To his passengers he was the perfect host, providing them with a thermos of coffee laced with rum. Not until many years afterwards did he confess to breaking the rules by smoking a cigarette every 20 minutes in the cockpit.

On one trip Rymills picked up an RAF air crew sergeant who had been shot down over France on his return from a raid on the Ruhr. Baling out, the sergeant had landed virtually at the feet of an SOE agent's wife who was waiting for Rymills. On his arrival, Rymills invited the sergeant to jump in. The airman simply could not believe this stroke of good fortune. After returning to base, Rymills had to walk him to the main gate where a large sign announced: Royal Air Force, Tangmere. Only then was the sergeant convinced.

When he left 161 Squadron in July 1943, Rymills had completed 65 operations without a break, twice the usual number.

Frank Ernest Rymills was born at Oxford on Aug 11 1920 and educated at Southfields School. He sang as a choirboy with the Cowley Fathers.

He started to train in Abingdon to become an architect but, sensing war was imminent, volunteered for the Royal Air Force Volunteer Reserve in June 1939. Before flying Halifaxes with 138 Squadron he flew Whitley bombers with 58 Squadron.

Later he was posted as a flight commander to Number 644, a Halifax squadron dropping supplies to the Resistance and preparing to tow gliders in the Normandy invasion of June 1944.

At the end of the war Rymills stayed on in the RAF. He flew operations against jungle insurgents during the Malayan Emergency, but was happiest there when indulging his fondness for wild pig shooting.


Terrence O'Brien . Commanded 357 R.A.F Special Duties Squadron .

Terrence O'Brien was born in Maitland , Australia .He   was working on a Solomon Island plantation when war broke out. He paid his own passage to the U.K. to  Join the      Royal Air Force . He completed two tours of operations in Europe before Japan entered the war , He then led a bomber Flight to Singapore , After many adventures following the fall of Singapore he managed to escape finally to India where he was  seconded to the Chindit force in his book Out of the Blue , A Pilot with the Chindits , you will read was has been acclaimed  as one of the best  books to be written about the war in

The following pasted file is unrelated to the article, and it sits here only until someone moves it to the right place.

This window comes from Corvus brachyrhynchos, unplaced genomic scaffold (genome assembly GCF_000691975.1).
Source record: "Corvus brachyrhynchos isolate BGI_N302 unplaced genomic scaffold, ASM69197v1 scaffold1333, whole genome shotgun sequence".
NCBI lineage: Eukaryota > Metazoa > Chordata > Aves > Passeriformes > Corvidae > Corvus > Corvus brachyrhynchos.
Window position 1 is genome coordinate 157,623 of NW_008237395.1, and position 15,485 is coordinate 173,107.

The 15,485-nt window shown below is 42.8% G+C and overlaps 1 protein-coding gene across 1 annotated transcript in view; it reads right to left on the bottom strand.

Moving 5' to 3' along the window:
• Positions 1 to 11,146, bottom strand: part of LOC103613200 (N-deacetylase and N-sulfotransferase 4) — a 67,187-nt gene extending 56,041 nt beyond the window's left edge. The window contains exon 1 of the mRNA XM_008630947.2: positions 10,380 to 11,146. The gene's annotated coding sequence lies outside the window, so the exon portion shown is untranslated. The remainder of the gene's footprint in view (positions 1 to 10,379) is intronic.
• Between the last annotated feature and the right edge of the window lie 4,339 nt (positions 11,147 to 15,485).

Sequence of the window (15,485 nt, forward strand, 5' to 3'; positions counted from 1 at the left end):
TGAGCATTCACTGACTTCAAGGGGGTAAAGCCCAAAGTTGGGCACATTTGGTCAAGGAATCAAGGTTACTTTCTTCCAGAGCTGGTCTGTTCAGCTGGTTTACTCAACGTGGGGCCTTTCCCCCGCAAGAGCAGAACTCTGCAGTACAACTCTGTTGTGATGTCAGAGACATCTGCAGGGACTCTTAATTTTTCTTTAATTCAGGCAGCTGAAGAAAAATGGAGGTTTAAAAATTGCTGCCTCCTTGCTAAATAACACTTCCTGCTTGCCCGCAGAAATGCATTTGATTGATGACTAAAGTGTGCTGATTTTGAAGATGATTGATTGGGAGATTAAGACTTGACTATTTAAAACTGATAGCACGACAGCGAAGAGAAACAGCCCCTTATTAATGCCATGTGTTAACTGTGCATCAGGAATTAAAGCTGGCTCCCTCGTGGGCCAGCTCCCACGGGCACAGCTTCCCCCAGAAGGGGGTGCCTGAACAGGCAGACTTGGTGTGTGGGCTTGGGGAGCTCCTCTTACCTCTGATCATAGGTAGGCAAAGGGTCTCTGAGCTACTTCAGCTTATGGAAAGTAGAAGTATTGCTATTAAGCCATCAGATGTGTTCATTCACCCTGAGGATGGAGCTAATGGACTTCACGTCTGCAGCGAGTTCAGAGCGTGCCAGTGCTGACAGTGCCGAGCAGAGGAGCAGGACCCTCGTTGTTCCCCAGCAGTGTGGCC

Burma .  ( Collins . London . 1984.)   His second book The Moonlight War. Collins London 1987.   The story of clandestine air operations in South East Asia . Is a first hand account of air operations carried out by the author and his comrades from 357 squadron Jessore , Missions were flown to Burma , Siam , Indo China , and North Malaya . Not only is Terrence O'Brien a Master pilot , but a master writer as well . (Bernie .)

Terrence O'Brien's description of moonlight flying , and of the natural scene , will be no surprise to those who read Out Of the Blue  , But he has given us   such a fascinating as well as accurate account  of the background of the political structure that the whole emerges as an absorbing story of our war against the Japanese . His book will be  a revelation not just to SOE people , but to all clandestine people.`   Colin Mackenzie , former head of SOE in South East Asia .

`Out of the Blue was one of the best books to come out of the war. M.R.D. Foot , official SOE Historian .